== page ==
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8/27/2013 6:00:00 AM
Kingman is one big metaphor for freedom, Chinese visitors learn
Erica Su (right) and Luo Cheng get their photo taken standing by an old Cadillac Friday.
Erica Su (right) and Luo Cheng get their photo taken standing by an old Cadillac Friday.
Rebecca Lee poses on a motorcycle inside the Mother Road Harley-Davidson dealership Friday.
Rebecca Lee poses on a motorcycle inside the Mother Road Harley-Davidson dealership Friday.

Kim Steele
Miner Staff Reporter

KINGMAN - For all the recent social, economic, educational and technological advances in China, those who know it well understand there's still something missing.

Complete freedom.

While the socialist-communist country is slowly changing, heavy restrictions still exist in many facets of life, including religion, reproductive rights, politics, social organizations, the press and travel. But as the government continues to loosen its tight grip on its 1.35 billion-plus residents, it has led some to look beyond their homeland for models of how to handle the blossoming liberties in the East Asian country.

One such entity is Shanghai General Motors, a jointly owned consortium of the Chinese government and General Motors. Last week, SGM's Cadillac Division flew 42 winners of a recent contest from China to Chicago, then on to Amarillo, Texas, where they picked up Cadillac vehicles loaned by General Motors in the U.S. so they could drive Route 66 to the Santa Monica Pier. The winners are owners of Cadillac SRX vehicles in China.

At their day-long stop in Kingman, the group toured the Powerhouse Visitor Center, ate lunch at Mr. D'z Route 66 Diner and visited Mother Road Harley-Davidson, where they took pictures with motorcycles and viewed a 1911 Cadillac owned by Kingmanite Bob Campbell. A total of 18 support staff trailed along with the group, including a crew filming Cadillac commercials for SGM.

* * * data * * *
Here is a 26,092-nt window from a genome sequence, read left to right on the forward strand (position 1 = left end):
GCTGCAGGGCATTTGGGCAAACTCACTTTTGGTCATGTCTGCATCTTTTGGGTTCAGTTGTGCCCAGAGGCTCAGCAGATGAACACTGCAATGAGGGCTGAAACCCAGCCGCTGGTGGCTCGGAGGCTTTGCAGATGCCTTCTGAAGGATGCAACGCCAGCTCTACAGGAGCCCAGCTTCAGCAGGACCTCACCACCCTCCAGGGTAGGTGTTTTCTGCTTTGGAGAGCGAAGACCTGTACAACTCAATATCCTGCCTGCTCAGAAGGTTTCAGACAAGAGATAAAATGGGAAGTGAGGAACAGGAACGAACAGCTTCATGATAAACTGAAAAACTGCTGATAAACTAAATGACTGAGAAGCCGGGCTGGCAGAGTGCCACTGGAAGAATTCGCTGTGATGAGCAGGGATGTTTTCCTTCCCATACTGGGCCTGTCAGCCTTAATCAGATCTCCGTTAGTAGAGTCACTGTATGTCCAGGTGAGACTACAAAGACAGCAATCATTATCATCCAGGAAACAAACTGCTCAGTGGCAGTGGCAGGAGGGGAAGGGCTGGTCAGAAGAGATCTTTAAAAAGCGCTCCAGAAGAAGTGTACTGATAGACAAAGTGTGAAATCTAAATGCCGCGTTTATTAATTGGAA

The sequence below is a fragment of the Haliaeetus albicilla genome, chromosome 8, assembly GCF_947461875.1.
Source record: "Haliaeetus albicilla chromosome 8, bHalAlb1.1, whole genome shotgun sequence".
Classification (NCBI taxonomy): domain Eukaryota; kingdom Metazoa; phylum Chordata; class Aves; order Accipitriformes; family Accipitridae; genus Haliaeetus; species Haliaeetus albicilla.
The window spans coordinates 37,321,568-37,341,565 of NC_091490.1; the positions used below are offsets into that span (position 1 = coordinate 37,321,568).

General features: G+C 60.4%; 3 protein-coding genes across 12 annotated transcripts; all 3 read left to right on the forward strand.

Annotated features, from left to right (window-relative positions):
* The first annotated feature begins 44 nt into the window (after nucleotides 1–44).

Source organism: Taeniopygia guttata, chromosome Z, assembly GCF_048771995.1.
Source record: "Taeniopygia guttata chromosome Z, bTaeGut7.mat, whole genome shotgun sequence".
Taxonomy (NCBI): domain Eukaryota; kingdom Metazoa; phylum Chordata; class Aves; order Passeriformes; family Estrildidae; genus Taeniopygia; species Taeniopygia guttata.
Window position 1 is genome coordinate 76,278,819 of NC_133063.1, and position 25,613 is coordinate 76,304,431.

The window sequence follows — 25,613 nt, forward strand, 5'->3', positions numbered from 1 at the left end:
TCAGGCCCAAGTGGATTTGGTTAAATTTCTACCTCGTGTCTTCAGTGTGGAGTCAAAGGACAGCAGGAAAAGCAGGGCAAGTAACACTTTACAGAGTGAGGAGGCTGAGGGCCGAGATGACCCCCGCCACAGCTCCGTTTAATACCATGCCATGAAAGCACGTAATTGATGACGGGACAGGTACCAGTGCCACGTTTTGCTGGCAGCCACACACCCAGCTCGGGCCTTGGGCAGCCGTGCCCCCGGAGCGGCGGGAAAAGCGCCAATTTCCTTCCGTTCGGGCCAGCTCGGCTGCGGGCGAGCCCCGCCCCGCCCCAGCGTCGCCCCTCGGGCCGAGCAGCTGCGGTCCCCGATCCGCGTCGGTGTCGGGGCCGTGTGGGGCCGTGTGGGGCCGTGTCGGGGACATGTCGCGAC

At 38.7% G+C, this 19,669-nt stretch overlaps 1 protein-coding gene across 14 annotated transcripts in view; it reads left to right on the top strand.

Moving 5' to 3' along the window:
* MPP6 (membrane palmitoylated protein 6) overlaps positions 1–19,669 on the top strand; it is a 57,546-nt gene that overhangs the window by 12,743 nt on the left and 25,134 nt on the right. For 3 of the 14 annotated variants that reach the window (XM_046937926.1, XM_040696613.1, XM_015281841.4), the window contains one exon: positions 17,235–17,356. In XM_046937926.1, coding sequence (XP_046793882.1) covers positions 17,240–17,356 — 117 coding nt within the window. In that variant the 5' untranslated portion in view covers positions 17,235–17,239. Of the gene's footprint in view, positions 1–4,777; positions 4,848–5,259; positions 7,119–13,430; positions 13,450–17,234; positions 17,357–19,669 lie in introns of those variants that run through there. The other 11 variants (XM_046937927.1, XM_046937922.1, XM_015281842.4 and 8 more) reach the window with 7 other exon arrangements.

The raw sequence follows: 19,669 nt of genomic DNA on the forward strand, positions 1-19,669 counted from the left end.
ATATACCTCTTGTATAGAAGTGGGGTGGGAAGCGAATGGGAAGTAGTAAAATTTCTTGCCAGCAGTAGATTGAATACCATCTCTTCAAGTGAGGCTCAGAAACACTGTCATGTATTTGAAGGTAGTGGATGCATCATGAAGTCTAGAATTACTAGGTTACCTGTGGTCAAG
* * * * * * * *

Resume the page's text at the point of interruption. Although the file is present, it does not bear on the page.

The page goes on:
Afterwards, they loaded up in their Cadillac caravan to spend the night in Laughlin before heading to California.

The winners came from throughout China, said Erica Su, marketing and promotion manager for SGM, and included lawyers, musicians, business owners and even an actress. Each winner, chosen from a field of about 2,000 participants, had to study books about General Motors, its Cadillac brand and Route 66. Su said the test was rigorous, similar to a college entrance examination.

"We are an American brand, and we want people in China to know about American culture," said Su. "Route 66 is the best road to experience that culture because it helped to develop America. There are so many stories on this road, and when our group sees that, they realize how different it is here from China. We tell them about freedom and the importance of respecting it, and that people can say what they want in America and aren't told what to speak. It really impresses them."

Fang Cai, a Canadian who was born in Beijing and splits his time between Toronto and his hometown, inspected motorcycles as he walked through the dealership. Cai, who was one of the contest winners, is a senior executive with Berg-Chilling, a company that manufactures cooling systems, and Toromont CAT, a Caterpillar heavy equipment dealer. Both are located in Canada and service China.

"I feel that the more I see Route 66, the more I want to know the stories behind it and how it affected America," said Cai, who has traveled parts of Route 66 before. "We need to understand Route 66 and the culture behind it to be able to bring information back to China that will help develop it. Everything is getting better there, but it developed too fast and we created new problems because the people weren't ready for it. What we learn here is valuable to us."

Rick Thomas, owner of Open Road Productions in Detroit, coordinated the winners' trip to the U.S. and traveled with them. Thomas said the group wanted to experience Americana on Route 66, from exploring Angel's, a well-known barbershop in Seligman, to visiting a shooting range in California.